Cuba had long been a colony of Spain, with almost its entire economy based on sugar production. As the second half of the 19th century wore on, many people in Cuba, which had been a Spanish colony, became dissatisfied with the ruling Spanish regime. The Spanish government was riddled with corruption, inefficient, and unwilling to grant the Cuban population any concessions.
Despite obvious Cuban dissatisfaction, the Spanish authorities refused to grant any amount of self-government to the Cubans. As a result, Cuban Nationalists, who wanted to end Spanish rule, fought the Ten Years' War against the Spaniards from 1868-1878. The rebellion finally petered out, though the dissatisfaction motivating the fighting did not disappear. After the war, the Spanish promised reforms, but the Nationalists considered this too little, too late.
When a Nationalist-initiated conflict broke out again in Cuba in 1895, the Spanish, remembering the lengthy Ten Years' War, sent 200,000 troops to Cuba. The Cuban insurrectos responded by wrecking Spanish property in hopes that the Spanish would leave, or at least hoping for US intervention (since the US had significant economic investment in Cuba). The insurrectos directed their destructive rampage at both sugar mills and sugar fields.
In 1896, the Spanish sent the infamous General Weyler, known as "The Butcher," to Cuba to put down the insurrection. Weyler lived up to his name. To prevent the insurrectos from leading the population against Spanish rule, Weyler built concentration camps in which he imprisoned a large portion of the population. Under the harsh and unsanitary conditions in the concentration camps, Cuban prisoners died rapidly, especially from disease.
Segments of the US public, outraged by reports of atrocities in Cuba, immediately cried out for action. President Grover Cleveland (1893-1897), however, was dead set against going to war. He issued an ultimatum: even if Congress passed a declaration of war, he vowed as commander-in-chief of the army to never send the military to Cuba.
The Cuban Nationalists moved against Spain partly because they thought the US likely to come to their aid. The US was investing increasing amounts of money into Cuban sugar production ($50 million by 1895) and conducted a trade with Cuba worth $100 million annually. From the 1860s on, the US had even tried to purchase Cuba from Spain several times.
Other causes underlying the 1895 Cuban revolt include a general opposition to a long history of Spanish control, and the more immediate effects of the American Wilson-Gorman Tariff of 1894. The tariff, which raised prices on sugar imported from Cuba in order to protect US sugar growers, ended up hurting the Cuban economy significantly. Hard times in Cuba led to public unrest and conflict with the Spanish regime. However, it should be noted that although Spanish atrocities against the Cubans are often emphasized, both sides in the Cuban conflict beginning in 1895 killed civilians and destroyed private property.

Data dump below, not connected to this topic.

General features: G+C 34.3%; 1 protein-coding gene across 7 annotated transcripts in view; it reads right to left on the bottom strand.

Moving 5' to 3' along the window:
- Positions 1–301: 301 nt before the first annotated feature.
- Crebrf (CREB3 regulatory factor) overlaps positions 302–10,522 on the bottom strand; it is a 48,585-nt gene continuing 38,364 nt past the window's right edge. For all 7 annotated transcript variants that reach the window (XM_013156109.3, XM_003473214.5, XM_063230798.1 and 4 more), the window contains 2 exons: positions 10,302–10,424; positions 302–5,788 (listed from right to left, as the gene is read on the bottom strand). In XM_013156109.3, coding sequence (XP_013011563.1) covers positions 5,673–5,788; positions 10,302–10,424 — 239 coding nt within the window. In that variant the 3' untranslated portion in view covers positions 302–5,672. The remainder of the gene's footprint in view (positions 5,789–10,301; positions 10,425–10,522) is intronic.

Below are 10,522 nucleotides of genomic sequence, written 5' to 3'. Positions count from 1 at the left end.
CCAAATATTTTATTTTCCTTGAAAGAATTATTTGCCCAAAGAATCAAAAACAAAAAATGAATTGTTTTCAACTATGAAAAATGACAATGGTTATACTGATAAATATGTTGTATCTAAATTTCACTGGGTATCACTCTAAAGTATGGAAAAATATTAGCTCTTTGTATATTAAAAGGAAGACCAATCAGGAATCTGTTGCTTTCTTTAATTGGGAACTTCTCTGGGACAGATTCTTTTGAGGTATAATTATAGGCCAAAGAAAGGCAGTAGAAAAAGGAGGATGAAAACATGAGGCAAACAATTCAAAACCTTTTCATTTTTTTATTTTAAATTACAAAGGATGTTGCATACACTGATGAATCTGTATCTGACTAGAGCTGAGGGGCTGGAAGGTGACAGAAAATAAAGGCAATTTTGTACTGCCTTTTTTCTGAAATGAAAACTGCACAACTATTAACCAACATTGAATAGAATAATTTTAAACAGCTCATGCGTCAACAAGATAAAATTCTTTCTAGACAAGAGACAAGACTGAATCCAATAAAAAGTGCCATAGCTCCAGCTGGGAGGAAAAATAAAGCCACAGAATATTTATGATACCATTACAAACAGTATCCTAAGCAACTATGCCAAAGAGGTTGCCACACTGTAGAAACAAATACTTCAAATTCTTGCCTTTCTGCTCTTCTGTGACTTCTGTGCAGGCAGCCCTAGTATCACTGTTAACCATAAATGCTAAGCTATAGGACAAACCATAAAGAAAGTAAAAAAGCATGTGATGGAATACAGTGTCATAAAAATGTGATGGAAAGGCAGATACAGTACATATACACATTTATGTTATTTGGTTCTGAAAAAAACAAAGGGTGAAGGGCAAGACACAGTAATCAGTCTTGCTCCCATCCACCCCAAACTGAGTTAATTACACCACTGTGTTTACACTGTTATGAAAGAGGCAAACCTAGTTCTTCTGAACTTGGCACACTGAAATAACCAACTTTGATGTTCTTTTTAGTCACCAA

The US was alarmed by developments in Cuba and had sympathies with the insurrectos from the beginning. First and foremost, the US was always concerned about having a strong European power just offshore the Florida coast. The Spanish, who were considered (wrongly) to have a powerful Navy at the time, posed a potential threat to US trade in the Caribbean. With the Panama Canal on the collective US drawing boards, US policymakers were particularly concerned with the future of maritime shipping in the Caribbean. And of course, the US had financial reasons for wanting to stop the conflict. As mills and plantations went up in flames, American leaders and businessmen increasingly feared that American investments in Cuba might be harmed, not to mention American citizens currently in Cuba.Less specific to the region, the US had long held a position of anti-colonial tradition, originating fromt he fact that the US had once been a set of colonies that had themselves #revolted against their British overlords##. Americans quickly drew parallels between themselves and the Cubans, seeing the Cubans as facing a similar situation to the one the 13 colonies had faced. For all these reasons, the US was happy to have an excuse to oppose the Spanish.
None of the above events or commentary seem to suggest that the after the Spanish-American War in 1898 the US would annex several territories (taking colonies). However, in many ways, the early 1890s were the perfect incubator for imperialist expansion at the end of the decade. The Depression of 1893-1897 and the continuing switch from a predominately agricultural export economy to one in which manufactured goods were the primary export combined to fuel the search for foreign markets. The actions of the US during and just after the Spanish-American War can thus be seen as a redefinition of values, or as an illumination of the separate values simultaneously animating American policy and public debate.